Art pieces together something to remember

A special project that has taken more than two years to complete has finally been unveiled.

A special project that has taken more than two years to complete has finally been unveiled.

A local artist has turned a 105mm artillery shell into a work dedicated to the memories of Canadian soldiers, spawned by thoughts from the local Member of Parliament and Ponoka Secondary Campus (PSC) social studies teacher Ron Labrie.

“It all began when I saw the memorial inlay in the floor outside the chapel at the Peace Tower on Parliament Hill in Ottawa,” explained Red Deer-Lacombe MP Blaine Calkins, who was at PSC Nov. 8 for the unveiling and to participate in the school’s Remembrance Day ceremony.

“(The memorial) has the names of all the First World War battles, some brass and rocks from some of the battle sites Canadians took part in. I talked to Ron and thought, if I could get my hands on a shell from Afghanistan, then maybe something could be done with it.”

Labrie loved the idea, and while it took some time for Calkins to lay his hands on the shell, he eventually did and Calkins stated it was great to see the culmination of everyone’s efforts.

The shell was then turned over from Labrie to Laeta Morskate, an artist and educational assistant at Ponoka Elementary School, who initially didn’t quite know what the final product would look like. Eventually, the shell would transform into a poppy inlaid into a slab of granite and encased in a wood and glass cabinet, which is built out of Canadian maple and cherry wood, constructed by PSC alumni and Skills Canada national champion Dustin Sjedl.

“Ron and I brainstormed for some time, but I always wanted to do something with what was donated around the poppy. The problem was how to deal with how to showcase it,” Morskate stated.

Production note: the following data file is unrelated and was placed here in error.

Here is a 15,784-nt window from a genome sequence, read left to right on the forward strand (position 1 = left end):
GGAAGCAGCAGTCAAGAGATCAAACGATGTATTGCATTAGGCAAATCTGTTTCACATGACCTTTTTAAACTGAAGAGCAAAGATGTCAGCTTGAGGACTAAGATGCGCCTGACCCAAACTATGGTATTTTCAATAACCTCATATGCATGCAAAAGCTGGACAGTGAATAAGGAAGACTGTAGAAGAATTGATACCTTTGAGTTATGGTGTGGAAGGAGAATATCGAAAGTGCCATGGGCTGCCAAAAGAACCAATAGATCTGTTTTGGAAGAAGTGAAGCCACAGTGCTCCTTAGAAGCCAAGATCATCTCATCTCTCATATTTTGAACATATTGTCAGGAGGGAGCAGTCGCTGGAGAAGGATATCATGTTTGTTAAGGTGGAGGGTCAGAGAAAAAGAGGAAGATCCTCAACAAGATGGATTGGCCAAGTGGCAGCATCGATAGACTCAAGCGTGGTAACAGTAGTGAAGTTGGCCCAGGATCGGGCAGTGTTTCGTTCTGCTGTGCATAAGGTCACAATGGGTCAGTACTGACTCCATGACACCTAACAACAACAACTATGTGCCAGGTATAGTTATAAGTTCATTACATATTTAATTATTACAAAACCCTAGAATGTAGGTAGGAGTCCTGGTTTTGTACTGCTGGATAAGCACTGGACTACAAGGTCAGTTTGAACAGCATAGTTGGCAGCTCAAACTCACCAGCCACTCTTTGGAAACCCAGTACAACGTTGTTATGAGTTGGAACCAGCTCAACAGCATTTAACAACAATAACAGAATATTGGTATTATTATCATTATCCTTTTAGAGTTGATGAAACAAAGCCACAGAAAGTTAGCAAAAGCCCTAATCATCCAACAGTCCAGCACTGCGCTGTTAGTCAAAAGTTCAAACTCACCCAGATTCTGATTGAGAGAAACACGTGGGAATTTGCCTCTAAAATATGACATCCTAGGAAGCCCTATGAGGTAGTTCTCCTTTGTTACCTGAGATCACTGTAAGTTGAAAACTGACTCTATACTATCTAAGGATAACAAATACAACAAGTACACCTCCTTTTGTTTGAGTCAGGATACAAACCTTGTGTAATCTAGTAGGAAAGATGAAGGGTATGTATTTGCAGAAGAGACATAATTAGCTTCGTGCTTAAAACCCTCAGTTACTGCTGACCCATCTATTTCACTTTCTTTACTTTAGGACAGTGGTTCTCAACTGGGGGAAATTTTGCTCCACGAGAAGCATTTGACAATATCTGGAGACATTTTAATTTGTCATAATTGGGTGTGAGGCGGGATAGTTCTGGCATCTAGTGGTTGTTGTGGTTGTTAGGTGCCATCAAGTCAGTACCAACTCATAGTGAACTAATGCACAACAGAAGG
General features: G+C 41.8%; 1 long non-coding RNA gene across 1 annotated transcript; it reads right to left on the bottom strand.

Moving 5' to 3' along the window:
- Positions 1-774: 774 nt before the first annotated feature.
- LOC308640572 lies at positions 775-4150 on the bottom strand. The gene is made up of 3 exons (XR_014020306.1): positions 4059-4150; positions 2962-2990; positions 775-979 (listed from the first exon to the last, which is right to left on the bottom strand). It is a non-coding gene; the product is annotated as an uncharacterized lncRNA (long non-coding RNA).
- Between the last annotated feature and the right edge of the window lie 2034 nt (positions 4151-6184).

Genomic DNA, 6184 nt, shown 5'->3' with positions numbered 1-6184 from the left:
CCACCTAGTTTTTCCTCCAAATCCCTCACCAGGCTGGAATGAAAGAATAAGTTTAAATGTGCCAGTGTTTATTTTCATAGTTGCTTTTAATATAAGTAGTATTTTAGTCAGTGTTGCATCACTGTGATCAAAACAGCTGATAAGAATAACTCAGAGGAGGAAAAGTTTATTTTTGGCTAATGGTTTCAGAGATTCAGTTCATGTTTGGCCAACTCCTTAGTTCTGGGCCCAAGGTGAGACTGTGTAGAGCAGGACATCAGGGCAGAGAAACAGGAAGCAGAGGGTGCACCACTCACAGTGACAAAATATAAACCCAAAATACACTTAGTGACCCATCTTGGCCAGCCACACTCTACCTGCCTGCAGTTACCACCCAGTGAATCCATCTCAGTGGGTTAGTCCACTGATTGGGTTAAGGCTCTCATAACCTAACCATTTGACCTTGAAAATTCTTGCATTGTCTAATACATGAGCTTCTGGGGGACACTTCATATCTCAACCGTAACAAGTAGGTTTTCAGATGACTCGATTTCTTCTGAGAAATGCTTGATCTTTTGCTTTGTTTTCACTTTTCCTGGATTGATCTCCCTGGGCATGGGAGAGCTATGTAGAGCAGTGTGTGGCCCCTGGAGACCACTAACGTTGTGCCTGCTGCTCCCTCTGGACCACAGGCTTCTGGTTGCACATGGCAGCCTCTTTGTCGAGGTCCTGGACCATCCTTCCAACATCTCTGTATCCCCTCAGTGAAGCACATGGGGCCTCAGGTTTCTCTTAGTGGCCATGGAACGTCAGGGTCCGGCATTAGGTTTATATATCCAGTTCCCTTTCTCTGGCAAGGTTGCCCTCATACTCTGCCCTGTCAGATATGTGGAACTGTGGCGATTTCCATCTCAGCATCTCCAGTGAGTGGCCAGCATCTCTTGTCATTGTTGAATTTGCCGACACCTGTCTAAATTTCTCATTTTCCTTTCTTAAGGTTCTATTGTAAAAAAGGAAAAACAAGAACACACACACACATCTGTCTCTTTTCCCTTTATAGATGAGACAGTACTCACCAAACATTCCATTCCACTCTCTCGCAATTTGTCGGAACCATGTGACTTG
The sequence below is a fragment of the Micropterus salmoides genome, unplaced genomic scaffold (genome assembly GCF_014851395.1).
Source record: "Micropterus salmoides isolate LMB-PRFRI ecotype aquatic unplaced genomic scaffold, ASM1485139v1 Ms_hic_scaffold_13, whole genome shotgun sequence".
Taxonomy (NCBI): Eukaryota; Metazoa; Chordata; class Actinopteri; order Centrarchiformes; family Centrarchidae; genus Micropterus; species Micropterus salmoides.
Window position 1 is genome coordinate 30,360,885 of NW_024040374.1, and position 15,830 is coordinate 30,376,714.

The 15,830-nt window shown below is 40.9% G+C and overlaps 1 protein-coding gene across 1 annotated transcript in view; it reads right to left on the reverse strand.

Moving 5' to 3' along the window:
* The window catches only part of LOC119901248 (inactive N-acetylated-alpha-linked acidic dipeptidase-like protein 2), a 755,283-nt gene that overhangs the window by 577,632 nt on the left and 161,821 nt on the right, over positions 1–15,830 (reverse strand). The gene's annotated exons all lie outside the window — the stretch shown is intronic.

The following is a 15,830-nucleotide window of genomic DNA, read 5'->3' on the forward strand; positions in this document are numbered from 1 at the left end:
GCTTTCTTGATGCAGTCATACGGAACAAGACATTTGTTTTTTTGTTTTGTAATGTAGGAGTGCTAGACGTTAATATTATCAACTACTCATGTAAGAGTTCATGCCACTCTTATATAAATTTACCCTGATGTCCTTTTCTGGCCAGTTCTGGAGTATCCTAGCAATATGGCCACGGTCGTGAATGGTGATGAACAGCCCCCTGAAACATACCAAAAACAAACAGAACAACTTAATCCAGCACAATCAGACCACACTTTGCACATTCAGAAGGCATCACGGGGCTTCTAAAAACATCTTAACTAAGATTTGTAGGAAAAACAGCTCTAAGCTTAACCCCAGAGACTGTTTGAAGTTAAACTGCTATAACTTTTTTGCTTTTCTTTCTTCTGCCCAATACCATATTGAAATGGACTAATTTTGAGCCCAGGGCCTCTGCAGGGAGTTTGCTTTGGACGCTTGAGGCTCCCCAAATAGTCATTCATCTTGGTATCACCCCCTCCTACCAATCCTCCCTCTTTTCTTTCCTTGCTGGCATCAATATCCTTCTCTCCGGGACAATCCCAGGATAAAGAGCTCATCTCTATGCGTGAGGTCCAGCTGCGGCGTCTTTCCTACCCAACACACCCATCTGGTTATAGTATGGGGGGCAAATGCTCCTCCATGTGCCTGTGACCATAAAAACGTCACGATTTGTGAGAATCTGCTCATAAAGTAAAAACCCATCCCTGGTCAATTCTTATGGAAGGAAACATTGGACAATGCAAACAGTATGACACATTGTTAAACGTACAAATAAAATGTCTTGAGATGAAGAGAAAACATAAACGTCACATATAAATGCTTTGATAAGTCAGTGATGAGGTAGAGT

“Once I got the shell, we cut the back of it off and then shaped the rest into the poppy leaves. We used a water jet to cut out the leaves into a large piece of granite.

“The shell was flat, but then it began to come back to its original shape. It sort of brings it out more now and shows it has seen some life. As well, the front of the shell is thinner and shows what it’s been through.”

For Labrie, the project is something that looks simply amazing and will be a wonderful addition to the school’s Hall of Valour.

Remembering Vimy

The unveiling of the project was just the finishing touch on the day as students, staff and the public took part in the school’s annual Remembrance Day ceremony that morning.

This year’s ceremony was special in two ways recognizing the coming 100th anniversary of the Battle of Vimy Ridge and the induction of another local soldier into the Hall of Valour.

Students from the Broncs World Tour, which this year will head to Europe from March 22 to April 1, organized the ceremony and created one of the video presentations that demonstrated the sacrifices and efforts Canadian troops put forth during the First and Second World War in addition to what took place on April 7, 1917 at Vimy Ridge. The service also included students holding lighted candles as a song was played to recognize the soldiers’ lives, what they gave and for those who have or continue to serve Canadians.

New inductee

The ceremony also marked the induction of Cpl. James Carey Pike in the Hall of Valour at the school, one of several soldiers who have a connection to Ponoka who died in the First World War.

Pike, originally from England, moved to the Ponoka area to be with his two brothers in 1907 at the age of 26. He had already been a member of the British Army, having earned medals for action in the Boer War. Once the First World War began, he returned and was killed as part of an effort to retrieve a fellow soldier from a bridge in France on Sept. 11, 1914, a mere three weeks after being posted to his unit.

Two PSC students that were on the Broncs World Tour last spring Hannah and Brynne Louis spoke to the crowd about the research they conducted on Cpl. Pike.

The pair stated that finding the evidence he made it to Ponoka as well as finding his name mentioned in the war diaries was the most satisfying thing about the research they did on the soldier.

 

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